Conversely, if shareholder activism results in good governance and it doesn't result in greater board diversity, what does that say about diversity?
Shareholder activists say they shake up companies by bringing in new, better ideas. What they don’t bring, it turns out, is women. Or people of color.
Firms targeted by activists end up with more white men on their boards, often replacing women and minorities in the process, according to a study by proxy voting firm ISS. The researchers looked at 380 board seats spread across 93 companies in the Standard & Poor’s 1500 Index targeted by activists between 2011 and 2015.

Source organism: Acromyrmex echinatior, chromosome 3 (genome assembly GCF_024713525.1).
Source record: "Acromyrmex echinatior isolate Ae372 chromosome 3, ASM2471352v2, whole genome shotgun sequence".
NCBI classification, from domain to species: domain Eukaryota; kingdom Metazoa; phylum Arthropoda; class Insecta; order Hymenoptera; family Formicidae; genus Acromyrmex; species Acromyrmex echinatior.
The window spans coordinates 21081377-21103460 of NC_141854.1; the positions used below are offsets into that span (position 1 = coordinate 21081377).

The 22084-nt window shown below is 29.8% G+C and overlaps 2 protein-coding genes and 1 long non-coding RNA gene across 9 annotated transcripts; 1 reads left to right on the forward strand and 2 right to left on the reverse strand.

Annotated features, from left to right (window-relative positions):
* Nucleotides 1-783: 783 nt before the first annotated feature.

A separate Bloomberg News analysis of the same period found that five of the biggest U.S. activist funds sought 174 board positions on Standard & Poor’s 500 companies in the same period but nominated women only seven times.
The ISS study -- which looked at directors nominated by dissidents and by the boards themselves in response to activism -- found that women made up 8.4 percent of this group, compared with 25 percent of new directors at all S&P 1500 companies in 2015. People of color accounted for fewer than 5 percent, compared with 13 percent of new S&P 1500 directors that year.
In other words, boards not subject to an activist campaign were more likely to increase board diversity.